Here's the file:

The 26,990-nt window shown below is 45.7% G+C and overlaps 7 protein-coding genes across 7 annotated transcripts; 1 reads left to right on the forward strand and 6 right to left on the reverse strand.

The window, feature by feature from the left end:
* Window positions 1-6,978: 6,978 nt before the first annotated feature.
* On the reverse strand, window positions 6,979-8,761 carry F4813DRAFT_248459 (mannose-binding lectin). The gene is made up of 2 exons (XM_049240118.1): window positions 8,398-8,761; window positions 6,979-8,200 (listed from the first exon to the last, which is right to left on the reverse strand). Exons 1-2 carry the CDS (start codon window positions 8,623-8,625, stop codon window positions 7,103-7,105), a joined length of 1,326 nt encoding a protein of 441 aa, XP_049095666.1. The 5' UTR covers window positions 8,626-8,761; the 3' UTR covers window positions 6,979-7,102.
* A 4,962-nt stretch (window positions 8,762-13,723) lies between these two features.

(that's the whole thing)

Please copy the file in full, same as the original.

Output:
The 26,990-nt window shown below is 45.7% G+C and overlaps 7 protein-coding genes across 7 annotated transcripts; 1 reads left to right on the forward strand and 6 right to left on the reverse strand.

The window, feature by feature from the left end:
* Window positions 1-6,978: 6,978 nt before the first annotated feature.
* On the reverse strand, window positions 6,979-8,761 carry F4813DRAFT_248459 (mannose-binding lectin). The gene is made up of 2 exons (XM_049240118.1): window positions 8,398-8,761; window positions 6,979-8,200 (listed from the first exon to the last, which is right to left on the reverse strand). Exons 1-2 carry the CDS (start codon window positions 8,623-8,625, stop codon window positions 7,103-7,105), a joined length of 1,326 nt encoding a protein of 441 aa, XP_049095666.1. The 5' UTR covers window positions 8,626-8,761; the 3' UTR covers window positions 6,979-7,102.
* A 4,962-nt stretch (window positions 8,762-13,723) lies between these two features.